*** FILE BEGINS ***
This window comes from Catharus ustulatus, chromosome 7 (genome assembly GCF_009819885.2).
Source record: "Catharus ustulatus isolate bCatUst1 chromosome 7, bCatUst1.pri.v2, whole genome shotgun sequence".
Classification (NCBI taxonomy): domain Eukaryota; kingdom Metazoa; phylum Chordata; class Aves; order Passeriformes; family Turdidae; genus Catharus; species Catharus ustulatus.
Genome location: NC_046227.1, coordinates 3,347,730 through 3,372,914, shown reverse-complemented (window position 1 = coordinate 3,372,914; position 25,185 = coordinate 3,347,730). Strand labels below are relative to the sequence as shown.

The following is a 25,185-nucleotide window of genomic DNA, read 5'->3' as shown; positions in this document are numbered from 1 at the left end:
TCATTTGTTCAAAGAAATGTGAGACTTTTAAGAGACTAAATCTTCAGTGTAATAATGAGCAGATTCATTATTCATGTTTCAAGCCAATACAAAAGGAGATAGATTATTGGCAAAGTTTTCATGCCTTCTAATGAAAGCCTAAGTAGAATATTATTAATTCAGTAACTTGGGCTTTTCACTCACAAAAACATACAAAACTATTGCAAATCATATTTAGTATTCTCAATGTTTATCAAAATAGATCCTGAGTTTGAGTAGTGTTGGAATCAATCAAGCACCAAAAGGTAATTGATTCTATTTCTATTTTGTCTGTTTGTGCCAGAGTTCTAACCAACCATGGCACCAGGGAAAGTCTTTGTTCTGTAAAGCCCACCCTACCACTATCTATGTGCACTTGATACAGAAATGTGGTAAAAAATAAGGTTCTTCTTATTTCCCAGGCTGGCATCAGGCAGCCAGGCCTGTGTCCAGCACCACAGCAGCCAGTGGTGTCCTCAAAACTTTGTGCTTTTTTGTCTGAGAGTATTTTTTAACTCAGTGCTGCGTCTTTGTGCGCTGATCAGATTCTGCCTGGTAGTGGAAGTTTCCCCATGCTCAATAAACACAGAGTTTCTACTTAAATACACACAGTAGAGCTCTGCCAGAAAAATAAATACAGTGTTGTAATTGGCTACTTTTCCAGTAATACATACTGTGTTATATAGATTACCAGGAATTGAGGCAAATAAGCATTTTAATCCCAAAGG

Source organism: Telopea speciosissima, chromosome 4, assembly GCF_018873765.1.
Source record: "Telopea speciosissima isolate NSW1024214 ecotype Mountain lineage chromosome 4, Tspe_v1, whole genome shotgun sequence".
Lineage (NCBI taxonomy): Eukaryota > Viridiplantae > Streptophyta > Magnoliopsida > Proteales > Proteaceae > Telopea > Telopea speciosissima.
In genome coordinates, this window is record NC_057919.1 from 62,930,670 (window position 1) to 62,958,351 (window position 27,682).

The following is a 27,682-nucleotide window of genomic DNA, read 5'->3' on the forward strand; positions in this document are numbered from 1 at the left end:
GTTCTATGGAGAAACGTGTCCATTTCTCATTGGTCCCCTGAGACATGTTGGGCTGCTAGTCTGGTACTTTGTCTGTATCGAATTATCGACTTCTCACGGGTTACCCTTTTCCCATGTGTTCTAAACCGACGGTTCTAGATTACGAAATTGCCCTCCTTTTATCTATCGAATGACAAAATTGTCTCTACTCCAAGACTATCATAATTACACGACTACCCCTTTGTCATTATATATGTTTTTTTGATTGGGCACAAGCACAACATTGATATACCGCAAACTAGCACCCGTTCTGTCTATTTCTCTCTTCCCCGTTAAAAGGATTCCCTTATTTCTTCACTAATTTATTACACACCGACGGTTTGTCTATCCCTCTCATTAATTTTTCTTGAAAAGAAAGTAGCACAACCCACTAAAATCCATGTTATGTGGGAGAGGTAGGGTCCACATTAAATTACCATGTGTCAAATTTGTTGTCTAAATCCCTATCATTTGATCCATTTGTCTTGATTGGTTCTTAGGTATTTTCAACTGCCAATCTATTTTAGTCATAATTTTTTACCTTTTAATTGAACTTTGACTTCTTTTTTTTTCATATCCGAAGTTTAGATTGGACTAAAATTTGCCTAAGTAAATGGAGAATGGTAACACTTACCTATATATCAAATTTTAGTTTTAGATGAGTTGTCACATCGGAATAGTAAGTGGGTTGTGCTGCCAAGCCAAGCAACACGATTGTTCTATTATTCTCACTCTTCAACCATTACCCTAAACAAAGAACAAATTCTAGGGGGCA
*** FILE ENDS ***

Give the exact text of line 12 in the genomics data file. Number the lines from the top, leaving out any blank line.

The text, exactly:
GTTCTATGGAGAAACGTGTCCATTTCTCATTGGTCCCCTGAGACATGTTGGGCTGCTAGTCTGGTACTTTGTCTGTATCGAATTATCGACTTCTCACGGGTTACCCTTTTCCCATGTGTTCTAAACCGACGGTTCTAGATTACGAAATTGCCCTCCTTTTATCTATCGAATGACAAAATTGTCTCTACTCCAAGACTATCATAATTACACGACTACCCCTTTGTCATTATATATGTTTTTTTGATTGGGCACAAGCACAACATTGATATACCGCAAACTAGCACCCGTTCTGTCTATTTCTCTCTTCCCCGTTAAAAGGATTCCCTTATTTCTTCACTAATTTATTACACACCGACGGTTTGTCTATCCCTCTCATTAATTTTTCTTGAAAAGAAAGTAGCACAACCCACTAAAATCCATGTTATGTGGGAGAGGTAGGGTCCACATTAAATTACCATGTGTCAAATTTGTTGTCTAAATCCCTATCATTTGATCCATTTGTCTTGATTGGTTCTTAGGTATTTTCAACTGCCAATCTATTTTAGTCATAATTTTTTACCTTTTAATTGAACTTTGACTTCTTTTTTTTTCATATCCGAAGTTTAGATTGGACTAAAATTTGCCTAAGTAAATGGAGAATGGTAACACTTACCTATATATCAAATTTTAGTTTTAGATGAGTTGTCACATCGGAATAGTAAGTGGGTTGTGCTGCCAAGCCAAGCAACACGATTGTTCTATTATTCTCACTCTTCAACCATTACCCTAAACAAAGAACAAATTCTAGGGGGCA